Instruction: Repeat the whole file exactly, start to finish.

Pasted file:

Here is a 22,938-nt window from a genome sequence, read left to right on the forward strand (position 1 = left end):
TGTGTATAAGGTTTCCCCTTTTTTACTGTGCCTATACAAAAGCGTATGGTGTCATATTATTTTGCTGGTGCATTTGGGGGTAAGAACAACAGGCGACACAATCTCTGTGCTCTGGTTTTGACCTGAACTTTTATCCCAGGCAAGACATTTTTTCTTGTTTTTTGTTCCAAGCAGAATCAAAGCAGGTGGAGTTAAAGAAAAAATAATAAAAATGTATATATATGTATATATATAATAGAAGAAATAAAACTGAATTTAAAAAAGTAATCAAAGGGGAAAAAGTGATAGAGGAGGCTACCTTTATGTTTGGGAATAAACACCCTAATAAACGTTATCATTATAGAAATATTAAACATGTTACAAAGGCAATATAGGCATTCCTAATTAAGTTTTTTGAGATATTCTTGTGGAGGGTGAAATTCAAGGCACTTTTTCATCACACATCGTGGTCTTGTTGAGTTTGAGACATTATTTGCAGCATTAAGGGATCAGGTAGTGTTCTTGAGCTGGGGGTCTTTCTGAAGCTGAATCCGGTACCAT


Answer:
Here is a 22,938-nt window from a genome sequence, read left to right on the forward strand (position 1 = left end):
TGTGTATAAGGTTTCCCCTTTTTTACTGTGCCTATACAAAAGCGTATGGTGTCATATTATTTTGCTGGTGCATTTGGGGGTAAGAACAACAGGCGACACAATCTCTGTGCTCTGGTTTTGACCTGAACTTTTATCCCAGGCAAGACATTTTTTCTTGTTTTTTGTTCCAAGCAGAATCAAAGCAGGTGGAGTTAAAGAAAAAATAATAAAAATGTATATATATGTATATATATAATAGAAGAAATAAAACTGAATTTAAAAAAGTAATCAAAGGGGAAAAAGTGATAGAGGAGGCTACCTTTATGTTTGGGAATAAACACCCTAATAAACGTTATCATTATAGAAATATTAAACATGTTACAAAGGCAATATAGGCATTCCTAATTAAGTTTTTTGAGATATTCTTGTGGAGGGTGAAATTCAAGGCACTTTTTCATCACACATCGTGGTCTTGTTGAGTTTGAGACATTATTTGCAGCATTAAGGGATCAGGTAGTGTTCTTGAGCTGGGGGTCTTTCTGAAGCTGAATCCGGTACCAT